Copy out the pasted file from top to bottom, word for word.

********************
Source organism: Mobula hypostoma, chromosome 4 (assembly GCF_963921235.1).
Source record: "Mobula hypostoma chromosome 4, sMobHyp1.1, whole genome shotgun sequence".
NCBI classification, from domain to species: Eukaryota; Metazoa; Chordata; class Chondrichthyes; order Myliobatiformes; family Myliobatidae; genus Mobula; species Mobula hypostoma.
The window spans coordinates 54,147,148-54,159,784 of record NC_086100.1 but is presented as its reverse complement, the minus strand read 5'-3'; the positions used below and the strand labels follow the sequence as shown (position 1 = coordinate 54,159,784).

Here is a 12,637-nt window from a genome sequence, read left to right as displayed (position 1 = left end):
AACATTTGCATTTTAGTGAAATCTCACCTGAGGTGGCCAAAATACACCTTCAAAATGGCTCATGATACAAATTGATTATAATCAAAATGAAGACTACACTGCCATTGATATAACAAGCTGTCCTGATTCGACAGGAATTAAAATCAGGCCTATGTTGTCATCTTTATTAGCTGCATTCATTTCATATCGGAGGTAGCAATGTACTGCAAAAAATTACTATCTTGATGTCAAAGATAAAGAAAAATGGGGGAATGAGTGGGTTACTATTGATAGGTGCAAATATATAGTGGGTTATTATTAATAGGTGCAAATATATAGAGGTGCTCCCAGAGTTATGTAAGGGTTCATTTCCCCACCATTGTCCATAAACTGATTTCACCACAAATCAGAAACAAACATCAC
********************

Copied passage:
Source organism: Mobula hypostoma, chromosome 4 (assembly GCF_963921235.1).
Source record: "Mobula hypostoma chromosome 4, sMobHyp1.1, whole genome shotgun sequence".
NCBI classification, from domain to species: Eukaryota; Metazoa; Chordata; class Chondrichthyes; order Myliobatiformes; family Myliobatidae; genus Mobula; species Mobula hypostoma.
The window spans coordinates 54,147,148-54,159,784 of record NC_086100.1 but is presented as its reverse complement, the minus strand read 5'-3'; the positions used below and the strand labels follow the sequence as shown (position 1 = coordinate 54,159,784).

Here is a 12,637-nt window from a genome sequence, read left to right as displayed (position 1 = left end):
AACATTTGCATTTTAGTGAAATCTCACCTGAGGTGGCCAAAATACACCTTCAAAATGGCTCATGATACAAATTGATTATAATCAAAATGAAGACTACACTGCCATTGATATAACAAGCTGTCCTGATTCGACAGGAATTAAAATCAGGCCTATGTTGTCATCTTTATTAGCTGCATTCATTTCATATCGGAGGTAGCAATGTACTGCAAAAAATTACTATCTTGATGTCAAAGATAAAGAAAAATGGGGGAATGAGTGGGTTACTATTGATAGGTGCAAATATATAGTGGGTTATTATTAATAGGTGCAAATATATAGAGGTGCTCCCAGAGTTATGTAAGGGTTCATTTCCCCACCATTGTCCATAAACTGATTTCACCACAAATCAGAAACAAACATCAC